On 25 November 2015 at 15.00 in the Atrium of the General Staff Building Professor Andrew Harrison, CEO Diamond Light Source, will give a lecture entitled «Synchrotrons: lighting up the past. How 21st century technology is illuminating our cultural heritage». The event is organised by The State Hermitage Museum, UK Science and Innovation Network in Russia (SIN Russia) and British Consulate-General in St. Petersburg.
At the lecture Professor Harrison will speak about unique capabilities of accelerators called synchrotrons, which act like giant microscopes. The advanced super-sensitive technology of such accelerators allows the investigation of both both organic and non-organic subject matter, including works of art and archaeological artefacts, layer-by-layer without destroying them. This opens up a whole range of opportunities for collaboration with conservators and museums to preserve cultural and historical heritage.
Professor Andrew Harrison graduated from the University of Oxford, majoring in chemistry. He was previously Director General of the ‘Institut Laue-Langevin’ neutron source in Grenoble, France, where he worked since 2006. Professor Harrison is Professor of Solid State Chemistry at the University of Edinburgh and founding director of their Centre for Science at Extreme Conditions. Professor Harrison is a member of the Advisory Committee for Neutron Research of the National Research Centre «Kurchatov Institute». Since 2013 Professor Harrison has been CEO of the UK’s synchrotron Diamond Light Source.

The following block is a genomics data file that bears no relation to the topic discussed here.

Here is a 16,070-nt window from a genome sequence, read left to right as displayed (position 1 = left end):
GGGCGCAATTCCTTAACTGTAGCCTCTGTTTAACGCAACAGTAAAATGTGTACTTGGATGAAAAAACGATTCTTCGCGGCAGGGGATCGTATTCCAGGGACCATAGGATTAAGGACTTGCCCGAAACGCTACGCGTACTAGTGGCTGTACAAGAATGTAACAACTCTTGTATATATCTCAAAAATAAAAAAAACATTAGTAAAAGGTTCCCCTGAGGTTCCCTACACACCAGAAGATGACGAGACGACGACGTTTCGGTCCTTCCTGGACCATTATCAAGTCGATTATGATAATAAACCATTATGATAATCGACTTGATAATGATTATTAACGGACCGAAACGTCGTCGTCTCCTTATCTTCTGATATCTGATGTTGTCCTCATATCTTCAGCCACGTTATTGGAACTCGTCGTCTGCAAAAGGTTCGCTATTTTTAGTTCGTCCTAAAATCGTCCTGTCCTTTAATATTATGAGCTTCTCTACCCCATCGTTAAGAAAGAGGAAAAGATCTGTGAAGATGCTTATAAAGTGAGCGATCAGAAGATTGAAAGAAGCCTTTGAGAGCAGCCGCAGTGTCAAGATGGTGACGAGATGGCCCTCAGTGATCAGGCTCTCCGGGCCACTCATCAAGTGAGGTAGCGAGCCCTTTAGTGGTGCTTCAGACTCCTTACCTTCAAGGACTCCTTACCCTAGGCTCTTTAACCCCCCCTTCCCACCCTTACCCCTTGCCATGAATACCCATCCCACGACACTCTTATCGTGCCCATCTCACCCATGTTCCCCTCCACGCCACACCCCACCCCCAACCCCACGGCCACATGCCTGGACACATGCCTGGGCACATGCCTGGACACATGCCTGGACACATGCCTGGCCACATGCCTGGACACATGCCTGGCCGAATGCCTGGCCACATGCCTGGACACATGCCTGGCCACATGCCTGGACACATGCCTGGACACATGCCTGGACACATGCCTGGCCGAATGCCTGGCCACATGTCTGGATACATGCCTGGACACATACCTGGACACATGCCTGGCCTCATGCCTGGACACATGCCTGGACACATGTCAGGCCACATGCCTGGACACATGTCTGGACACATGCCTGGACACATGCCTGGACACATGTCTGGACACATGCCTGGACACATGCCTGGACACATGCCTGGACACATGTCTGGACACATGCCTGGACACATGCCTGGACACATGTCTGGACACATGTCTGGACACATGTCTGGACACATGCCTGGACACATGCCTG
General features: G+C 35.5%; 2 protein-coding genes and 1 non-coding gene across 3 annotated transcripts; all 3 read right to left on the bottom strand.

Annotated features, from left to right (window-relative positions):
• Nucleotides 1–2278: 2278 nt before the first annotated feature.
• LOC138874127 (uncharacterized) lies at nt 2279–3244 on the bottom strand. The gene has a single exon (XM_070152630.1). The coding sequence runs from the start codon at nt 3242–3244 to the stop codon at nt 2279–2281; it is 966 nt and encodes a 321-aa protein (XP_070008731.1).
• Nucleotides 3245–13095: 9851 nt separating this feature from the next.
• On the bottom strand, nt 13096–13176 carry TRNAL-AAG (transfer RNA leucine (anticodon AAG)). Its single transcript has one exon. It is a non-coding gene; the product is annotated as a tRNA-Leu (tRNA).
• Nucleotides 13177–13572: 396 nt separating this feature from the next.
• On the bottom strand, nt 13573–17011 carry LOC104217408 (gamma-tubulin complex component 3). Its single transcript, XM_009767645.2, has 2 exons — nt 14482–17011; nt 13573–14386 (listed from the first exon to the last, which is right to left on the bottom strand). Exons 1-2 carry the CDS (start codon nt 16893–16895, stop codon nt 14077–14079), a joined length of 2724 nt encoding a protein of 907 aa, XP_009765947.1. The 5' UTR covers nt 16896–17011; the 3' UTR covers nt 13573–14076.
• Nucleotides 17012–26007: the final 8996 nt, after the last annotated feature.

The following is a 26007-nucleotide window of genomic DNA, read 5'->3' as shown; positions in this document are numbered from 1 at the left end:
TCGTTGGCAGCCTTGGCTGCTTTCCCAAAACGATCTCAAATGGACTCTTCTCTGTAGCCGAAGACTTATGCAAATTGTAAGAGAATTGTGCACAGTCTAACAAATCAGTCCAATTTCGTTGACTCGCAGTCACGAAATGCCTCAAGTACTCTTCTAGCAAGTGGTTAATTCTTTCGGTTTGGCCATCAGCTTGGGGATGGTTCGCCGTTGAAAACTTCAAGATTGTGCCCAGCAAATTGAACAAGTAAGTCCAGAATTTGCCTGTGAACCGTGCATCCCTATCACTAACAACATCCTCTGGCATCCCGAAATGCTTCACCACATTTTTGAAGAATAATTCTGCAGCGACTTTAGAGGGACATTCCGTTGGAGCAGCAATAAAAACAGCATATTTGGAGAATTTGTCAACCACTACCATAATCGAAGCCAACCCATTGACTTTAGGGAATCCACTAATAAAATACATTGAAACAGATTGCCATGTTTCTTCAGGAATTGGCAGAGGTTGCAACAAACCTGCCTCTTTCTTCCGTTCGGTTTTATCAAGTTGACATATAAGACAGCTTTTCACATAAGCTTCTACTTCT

Diamond Light Source
(Oxfordshire, UK) was officially opened by Her Majesty Queen Elisabeth II in 2007. It is the world’s largest medium energy synchrotron science facility. The machine speeds up electrons to near light speeds so that they give off a light 10 billion times brighter than the sun, which makes it possible to examine complex micro-systems and structures and carry out fundamental and applied research across a range of scientific disciplines: from structural biology to chemistry, physics and materials science. Diamond Light Source currently has 25 laboratories, known as ‘beamlines’, in which diffraction, spectroscopy and imaging as well as other techniques are used to examine molecular and atomic structure of materials.
At Diamond Light Source a multitude of objects are being explored – from dinosaur bones to archaeological artefacts. Conservation scientists from all over the world also examine the effectiveness of existing as well as best new substances used to help preserve historic buildings and relics. The Dead Sea Scrolls were examined here. The conservation of Henry VIII flagship Mary Rose has been one of the most well-known projects. The vessel sank almost 500 years ago and was lifted to the surface in 1982. Equipped with cutting-edge methods, scientists were able to examine the wooden elements of the vessel and determine the degree of damage, which helped identify the best conservation methods for this unique battleship. In his lecture Professor Harrison will speak about a number of museum projects, as well as advanced technologies used at Diamond Light Source.